Virginia Federal Court Declines to Apply Ashcroft v. Iqbal to Defendant's Pleading

H. Scott Johnson, Jr., one of the authors of the Virginia Business Law Update, wrote last week about a recent Virginia federal court decision which held that Ashcroft v. Iqbal, 129 S.Ct. 1937 (2009), does not apply to a defendant’s affirmative defenses. Iqbal, you will recall, is the United States Supreme Court's decision that "requires that allegations in a claim for relief include enough factual matter, taken as true, to plausibly suggest an entitlement to relief." For some background, I refer you to this post on Iqbal's holding and this one on the Fourth Circuit's application of Iqbal.

In denying the plaintiff's motion to strike the defendant's affirmative defenses in Lopez v. Asmar's Mediterranean Food, Inc., 2011 WL 98573 (E.D.Va. 2011), Senior Judge James C. Cacheris of the Eastern District of Virginia found that because Rule 8 of the Federal Rules of Civil Procedure requires only that a defendant "state in short and plain terms its defenses to each claim asserted against it[,]" such a requirement does not invoke the Iqbal standard applicable to complaints.

Judge Cacheris acknowledged that every other district court in the Fourth Circuit that has ruled thus far has held that Iqbal's requirements apply equally to a plaintiff's complaint and a defendant's defenses, although he also pointed out that no appeals court has yet ruled on the question.

Footnote 3 of Judge Cacheris' opinion, which identifies the Fourth Circuit district courts that have held that Iqbal applies to defendants as well as plaintiffs, does not include any West Virginia courts.

Revised Rules of Appellate Procedure in Effect at WV Supreme Court

Yesterday was the first day for arguments before the Supreme Court of Appeals of West Virginia under the Revised Rules of Appellate Procedure that went into effect on December 1, 2010. The revised rules govern appeals from final judgments entered by a circuit court on or after December 1, 2010 and petitions for extraordinary relief filed with the Supreme Court on or after December 1, 2010.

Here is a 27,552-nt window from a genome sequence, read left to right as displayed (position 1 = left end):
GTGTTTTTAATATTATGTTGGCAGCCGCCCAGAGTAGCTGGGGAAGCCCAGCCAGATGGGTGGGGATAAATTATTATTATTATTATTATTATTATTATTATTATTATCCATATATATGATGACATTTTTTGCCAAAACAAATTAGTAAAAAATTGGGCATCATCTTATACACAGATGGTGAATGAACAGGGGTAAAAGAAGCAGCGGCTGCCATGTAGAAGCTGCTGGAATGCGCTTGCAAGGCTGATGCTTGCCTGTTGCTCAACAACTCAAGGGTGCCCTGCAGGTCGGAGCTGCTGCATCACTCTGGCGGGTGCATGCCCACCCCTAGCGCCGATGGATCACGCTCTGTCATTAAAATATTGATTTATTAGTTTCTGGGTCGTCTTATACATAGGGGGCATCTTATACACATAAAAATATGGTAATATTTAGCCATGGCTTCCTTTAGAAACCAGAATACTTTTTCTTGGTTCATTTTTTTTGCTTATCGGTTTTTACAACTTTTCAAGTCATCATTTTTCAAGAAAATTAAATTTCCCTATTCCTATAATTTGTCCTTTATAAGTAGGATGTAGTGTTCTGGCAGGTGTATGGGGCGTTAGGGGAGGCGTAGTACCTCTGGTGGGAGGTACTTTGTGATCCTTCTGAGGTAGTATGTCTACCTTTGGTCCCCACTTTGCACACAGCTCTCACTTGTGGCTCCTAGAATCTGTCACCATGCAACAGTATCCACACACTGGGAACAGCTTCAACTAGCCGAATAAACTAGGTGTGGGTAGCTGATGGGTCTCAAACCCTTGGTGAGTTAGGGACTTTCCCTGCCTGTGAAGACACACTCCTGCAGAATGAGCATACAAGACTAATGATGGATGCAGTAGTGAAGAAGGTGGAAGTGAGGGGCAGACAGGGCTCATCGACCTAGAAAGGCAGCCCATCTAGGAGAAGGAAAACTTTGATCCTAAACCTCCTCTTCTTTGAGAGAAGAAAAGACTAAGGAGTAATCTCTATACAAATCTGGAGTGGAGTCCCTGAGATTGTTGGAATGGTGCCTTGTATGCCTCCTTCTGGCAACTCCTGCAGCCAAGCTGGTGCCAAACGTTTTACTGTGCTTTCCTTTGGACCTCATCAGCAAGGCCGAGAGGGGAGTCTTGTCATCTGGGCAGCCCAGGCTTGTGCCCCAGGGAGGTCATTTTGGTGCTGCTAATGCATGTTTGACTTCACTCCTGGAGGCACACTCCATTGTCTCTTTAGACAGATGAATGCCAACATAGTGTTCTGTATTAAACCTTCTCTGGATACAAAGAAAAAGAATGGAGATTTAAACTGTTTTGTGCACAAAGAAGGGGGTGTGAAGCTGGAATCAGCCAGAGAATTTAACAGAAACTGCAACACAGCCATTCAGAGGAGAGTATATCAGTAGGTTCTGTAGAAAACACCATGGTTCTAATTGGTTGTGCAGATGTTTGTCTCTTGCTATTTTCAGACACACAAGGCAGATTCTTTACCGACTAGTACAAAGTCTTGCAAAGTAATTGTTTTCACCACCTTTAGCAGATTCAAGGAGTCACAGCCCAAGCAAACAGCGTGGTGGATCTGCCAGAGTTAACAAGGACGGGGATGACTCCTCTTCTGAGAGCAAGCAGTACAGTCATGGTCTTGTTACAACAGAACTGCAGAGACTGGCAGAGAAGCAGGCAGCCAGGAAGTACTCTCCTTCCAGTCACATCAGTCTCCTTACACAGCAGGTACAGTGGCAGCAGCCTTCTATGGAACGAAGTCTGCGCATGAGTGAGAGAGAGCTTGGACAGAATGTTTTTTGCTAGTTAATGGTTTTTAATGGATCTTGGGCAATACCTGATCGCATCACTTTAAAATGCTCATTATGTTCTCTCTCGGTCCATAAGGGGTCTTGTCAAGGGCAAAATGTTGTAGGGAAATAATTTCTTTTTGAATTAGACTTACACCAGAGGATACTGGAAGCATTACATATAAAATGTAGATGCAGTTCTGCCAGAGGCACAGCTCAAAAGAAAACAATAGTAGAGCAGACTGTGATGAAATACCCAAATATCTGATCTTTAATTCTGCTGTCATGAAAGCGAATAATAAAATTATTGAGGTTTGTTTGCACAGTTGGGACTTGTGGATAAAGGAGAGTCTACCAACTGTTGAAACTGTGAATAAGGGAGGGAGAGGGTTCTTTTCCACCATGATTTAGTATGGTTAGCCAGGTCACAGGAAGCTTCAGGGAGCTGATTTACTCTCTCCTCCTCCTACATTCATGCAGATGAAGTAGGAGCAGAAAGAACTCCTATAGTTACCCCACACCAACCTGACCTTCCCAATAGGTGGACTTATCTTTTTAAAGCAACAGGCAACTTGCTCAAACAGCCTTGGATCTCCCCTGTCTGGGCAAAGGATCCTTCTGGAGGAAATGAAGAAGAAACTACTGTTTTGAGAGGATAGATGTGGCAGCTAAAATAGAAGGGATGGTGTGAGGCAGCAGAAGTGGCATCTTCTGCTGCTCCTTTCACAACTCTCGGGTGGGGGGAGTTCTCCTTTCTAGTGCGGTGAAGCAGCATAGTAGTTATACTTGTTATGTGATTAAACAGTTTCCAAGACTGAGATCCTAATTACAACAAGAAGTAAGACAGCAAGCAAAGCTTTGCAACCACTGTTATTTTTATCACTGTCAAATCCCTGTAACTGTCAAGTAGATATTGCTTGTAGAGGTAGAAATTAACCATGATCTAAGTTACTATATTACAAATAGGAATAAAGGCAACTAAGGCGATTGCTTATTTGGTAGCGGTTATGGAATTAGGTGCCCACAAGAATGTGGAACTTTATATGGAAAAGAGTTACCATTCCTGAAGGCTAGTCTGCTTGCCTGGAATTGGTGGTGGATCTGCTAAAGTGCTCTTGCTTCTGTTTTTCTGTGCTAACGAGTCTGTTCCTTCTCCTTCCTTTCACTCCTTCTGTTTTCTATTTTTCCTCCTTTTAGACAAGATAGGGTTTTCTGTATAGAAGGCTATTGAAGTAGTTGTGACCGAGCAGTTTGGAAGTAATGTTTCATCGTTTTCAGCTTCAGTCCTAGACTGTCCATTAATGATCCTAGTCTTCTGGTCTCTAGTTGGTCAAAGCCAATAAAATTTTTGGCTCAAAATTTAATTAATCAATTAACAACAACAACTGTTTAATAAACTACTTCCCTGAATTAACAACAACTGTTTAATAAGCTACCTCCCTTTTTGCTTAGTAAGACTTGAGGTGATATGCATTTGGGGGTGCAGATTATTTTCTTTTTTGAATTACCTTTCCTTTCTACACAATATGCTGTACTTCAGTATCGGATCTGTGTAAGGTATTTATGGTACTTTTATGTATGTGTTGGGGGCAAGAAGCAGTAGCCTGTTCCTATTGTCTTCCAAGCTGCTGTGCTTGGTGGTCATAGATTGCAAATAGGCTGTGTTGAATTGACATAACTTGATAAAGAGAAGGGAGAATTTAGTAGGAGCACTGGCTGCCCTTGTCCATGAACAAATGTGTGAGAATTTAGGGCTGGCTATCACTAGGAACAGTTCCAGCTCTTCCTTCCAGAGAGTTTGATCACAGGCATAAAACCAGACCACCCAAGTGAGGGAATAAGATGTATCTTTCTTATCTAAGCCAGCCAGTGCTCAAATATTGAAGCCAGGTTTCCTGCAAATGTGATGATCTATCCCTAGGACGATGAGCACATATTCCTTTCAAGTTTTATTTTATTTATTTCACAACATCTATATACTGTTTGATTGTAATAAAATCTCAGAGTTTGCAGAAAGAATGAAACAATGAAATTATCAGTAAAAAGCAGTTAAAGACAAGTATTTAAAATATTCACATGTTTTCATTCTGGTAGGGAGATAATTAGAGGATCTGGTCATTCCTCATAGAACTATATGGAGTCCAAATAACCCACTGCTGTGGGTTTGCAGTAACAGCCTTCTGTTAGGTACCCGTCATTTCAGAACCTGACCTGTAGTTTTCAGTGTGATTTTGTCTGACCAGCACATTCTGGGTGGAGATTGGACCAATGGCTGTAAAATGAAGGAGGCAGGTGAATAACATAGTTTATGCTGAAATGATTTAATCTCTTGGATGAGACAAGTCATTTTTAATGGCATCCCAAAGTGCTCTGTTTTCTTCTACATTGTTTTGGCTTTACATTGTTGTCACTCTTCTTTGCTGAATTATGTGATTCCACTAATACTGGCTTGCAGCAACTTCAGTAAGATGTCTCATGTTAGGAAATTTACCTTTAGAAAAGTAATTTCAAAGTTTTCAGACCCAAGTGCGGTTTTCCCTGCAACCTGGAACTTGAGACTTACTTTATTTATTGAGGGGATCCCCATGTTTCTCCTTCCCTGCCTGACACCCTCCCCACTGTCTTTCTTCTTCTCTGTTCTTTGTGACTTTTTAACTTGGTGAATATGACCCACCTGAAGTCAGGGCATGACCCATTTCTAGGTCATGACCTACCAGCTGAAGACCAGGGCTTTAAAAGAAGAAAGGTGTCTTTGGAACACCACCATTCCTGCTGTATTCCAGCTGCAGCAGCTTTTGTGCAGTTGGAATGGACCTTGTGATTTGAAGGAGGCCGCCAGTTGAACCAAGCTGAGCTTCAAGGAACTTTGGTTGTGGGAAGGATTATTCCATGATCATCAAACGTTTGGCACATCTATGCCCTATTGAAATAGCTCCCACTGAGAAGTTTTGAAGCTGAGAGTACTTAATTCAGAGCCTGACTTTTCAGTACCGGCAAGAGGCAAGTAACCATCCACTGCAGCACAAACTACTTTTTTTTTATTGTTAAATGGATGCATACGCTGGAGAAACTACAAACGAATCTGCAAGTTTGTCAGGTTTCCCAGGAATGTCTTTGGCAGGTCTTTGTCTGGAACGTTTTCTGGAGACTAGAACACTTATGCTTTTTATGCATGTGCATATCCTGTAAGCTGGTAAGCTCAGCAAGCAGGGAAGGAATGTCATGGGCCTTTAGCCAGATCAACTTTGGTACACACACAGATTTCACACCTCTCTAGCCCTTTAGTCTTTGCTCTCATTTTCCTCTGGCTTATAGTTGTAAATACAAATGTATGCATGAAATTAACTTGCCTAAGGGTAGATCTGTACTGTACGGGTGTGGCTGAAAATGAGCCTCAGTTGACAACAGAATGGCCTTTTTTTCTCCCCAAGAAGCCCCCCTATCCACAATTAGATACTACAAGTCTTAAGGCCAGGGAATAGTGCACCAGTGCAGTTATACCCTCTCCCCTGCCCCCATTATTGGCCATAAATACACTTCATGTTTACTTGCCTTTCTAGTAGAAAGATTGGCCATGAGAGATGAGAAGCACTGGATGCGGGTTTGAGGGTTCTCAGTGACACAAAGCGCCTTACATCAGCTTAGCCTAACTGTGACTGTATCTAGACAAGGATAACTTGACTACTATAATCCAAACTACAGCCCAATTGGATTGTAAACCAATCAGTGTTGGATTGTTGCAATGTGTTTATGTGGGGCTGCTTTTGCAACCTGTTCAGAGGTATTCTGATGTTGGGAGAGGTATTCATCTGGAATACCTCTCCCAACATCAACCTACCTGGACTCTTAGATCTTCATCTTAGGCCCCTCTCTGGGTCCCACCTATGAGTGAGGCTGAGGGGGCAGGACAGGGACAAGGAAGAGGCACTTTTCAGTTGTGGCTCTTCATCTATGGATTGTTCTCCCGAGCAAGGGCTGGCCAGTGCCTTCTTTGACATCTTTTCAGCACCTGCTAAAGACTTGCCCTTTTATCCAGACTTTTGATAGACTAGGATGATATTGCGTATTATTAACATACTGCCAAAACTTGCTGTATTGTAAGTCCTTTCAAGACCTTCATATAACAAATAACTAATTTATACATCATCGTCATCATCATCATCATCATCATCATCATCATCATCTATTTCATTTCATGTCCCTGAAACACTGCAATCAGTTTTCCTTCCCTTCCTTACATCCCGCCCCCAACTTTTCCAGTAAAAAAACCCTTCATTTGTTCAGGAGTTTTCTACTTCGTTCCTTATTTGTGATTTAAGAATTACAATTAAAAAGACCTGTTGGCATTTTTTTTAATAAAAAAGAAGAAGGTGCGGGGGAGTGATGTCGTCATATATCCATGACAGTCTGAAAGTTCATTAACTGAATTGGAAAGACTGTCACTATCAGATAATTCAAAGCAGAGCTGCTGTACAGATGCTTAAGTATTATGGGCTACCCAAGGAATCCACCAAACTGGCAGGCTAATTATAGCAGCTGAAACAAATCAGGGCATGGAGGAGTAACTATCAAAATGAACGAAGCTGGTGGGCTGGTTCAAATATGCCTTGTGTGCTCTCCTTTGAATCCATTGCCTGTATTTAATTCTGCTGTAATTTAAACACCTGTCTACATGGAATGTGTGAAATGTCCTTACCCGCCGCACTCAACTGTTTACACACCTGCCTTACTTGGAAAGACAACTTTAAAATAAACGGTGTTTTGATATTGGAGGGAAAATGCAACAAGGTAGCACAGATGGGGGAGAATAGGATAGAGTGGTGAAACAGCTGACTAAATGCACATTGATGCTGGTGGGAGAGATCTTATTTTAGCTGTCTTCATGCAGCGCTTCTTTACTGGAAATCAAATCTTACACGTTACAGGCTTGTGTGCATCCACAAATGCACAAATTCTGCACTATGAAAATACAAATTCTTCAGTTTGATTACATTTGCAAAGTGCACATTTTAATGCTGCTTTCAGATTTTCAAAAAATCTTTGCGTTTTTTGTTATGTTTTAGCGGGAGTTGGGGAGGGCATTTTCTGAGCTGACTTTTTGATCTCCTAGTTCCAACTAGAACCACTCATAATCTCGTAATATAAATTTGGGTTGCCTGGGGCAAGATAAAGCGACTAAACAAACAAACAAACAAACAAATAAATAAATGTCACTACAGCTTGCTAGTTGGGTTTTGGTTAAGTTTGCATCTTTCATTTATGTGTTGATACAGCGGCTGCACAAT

If you look at the Court’s docket, you will see some of the changes effected by the revised rules. First, the Court now indicates whether an appeal is argued under Rule 19 (appeals that involve, for example, an allegation that the trial court abused its discretion or erred in applying settled law) or Rule 20 (appeals that involve, for example, cases of first impression or cases involving questions of public policy).

Next, appeals are allotted amounts of time, typically 10 minutes per side for Rule 19 appeals and 20 minutes per side for Rule 20 appeals. Under the prior rules, arguments in specific appeals had no set duration. Arguments began at a specified time – usually 10 a.m. – and continued until the Court finished its docket that day.

Finally, there are no more motion dockets, i.e., the Court no longer hears oral presentations of petitions for appeal. Under the revised rules, the Court reviews the parties’ briefs, then determines which appeals to hear and schedules them for argument.

In addition to its other materials, the Clerk’s office has also posted this guide to preparing an appeal from a circuit court order using the revised rules, which will be the most common type of appellate proceeding for most practitioners. A sample petitioner's brief is also provided.